There are quite a few professional golfers who do not exhibit athletic bodies or grace. In golf history, one golfer can truly claim to have been an extraordinary athlete in addition to being a championship golfer. Mildred "Babe" Didrikson, the two-sport Hall of Famer, helped found the Ladies Professional Golf Association. Arguably, however, golf was not even her best sport. She played baseball, basketball and tennis. In the 1930s she attended a national track meet as the lone representative of her team. She competed in eight of 10 events and single-handedly won the national championship. She finished first in five events. In the 1932 Olympics, she won three gold medals in track and field. WONDER GIRL: The Magnificent Sporting Life of Babe Didrikson Zaharias by Don Van Natta Jr. is the story of "Babe" Didrikson Zaharias, the name she assumed after her marriage to professional wrestler George Zaharias in 1938. This month and year mark the 100th anniversary of Babe's birth, and Van Natta's book covers her entire career in a thorough and well-written biography.
WONDER GIRL is the life history of an athlete Sports Illustrated selected as the second greatest female athlete of all time. In fairness to this essay, specific attention must be paid to her incredible golf achievements. In the contemporary world of women's professional golf, it is not unusual for pre-teenaged golfers to appear at tour events. Some have contended in tournaments before they were old enough to drive. Babe Didrikson did not come to golf until she was in her 20s. The byzantine rules of the United States Golf Association denied her amateur status, and no real women's professional golf tour existed. In 1938 she played in the men's Los Angeles Open. While Babe missed the cut, she did meet George Zaharias, and 11 months later they were married.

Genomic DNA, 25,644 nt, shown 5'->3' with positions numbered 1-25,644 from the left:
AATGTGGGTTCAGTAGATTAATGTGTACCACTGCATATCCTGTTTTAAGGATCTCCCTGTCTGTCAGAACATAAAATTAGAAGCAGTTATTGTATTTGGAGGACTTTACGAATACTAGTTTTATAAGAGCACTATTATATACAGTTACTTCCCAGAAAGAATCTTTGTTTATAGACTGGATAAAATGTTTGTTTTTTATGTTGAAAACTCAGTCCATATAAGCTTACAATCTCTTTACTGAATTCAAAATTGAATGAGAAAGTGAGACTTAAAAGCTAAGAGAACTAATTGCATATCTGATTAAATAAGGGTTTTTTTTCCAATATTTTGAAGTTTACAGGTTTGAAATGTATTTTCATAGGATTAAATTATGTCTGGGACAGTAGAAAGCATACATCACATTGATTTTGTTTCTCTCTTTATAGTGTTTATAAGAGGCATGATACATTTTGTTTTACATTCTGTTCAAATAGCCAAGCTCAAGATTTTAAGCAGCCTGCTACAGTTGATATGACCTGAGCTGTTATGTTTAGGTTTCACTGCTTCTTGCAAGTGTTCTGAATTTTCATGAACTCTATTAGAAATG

During her golfing career, Babe would return to the men's tour, and unlike modern LPGA professionals who have attempted to play in men's events, she survived the cut on many occasions. After regaining her amateur status, she won the U.S. and British Women's Amateur. In 1950, one month after undergoing surgery for cancer, she would win the U.S. Women's Open. As a professional golfer, she essentially created the women's tour, and many of her golfing records stand today.
WONDER GIRL is a remarkable tale of a professional athlete who was forced by her uniqueness to market herself and attain levels of accomplishment that her male counterparts could not fathom. In today's world of braggadocio and personality, Babe Didrikson Zaharias would fit in well. Indeed, a woman of her talent and personality might save the present LPGA from its precarious future.
Reviewed by Stuart Shiffman on June 1, 2011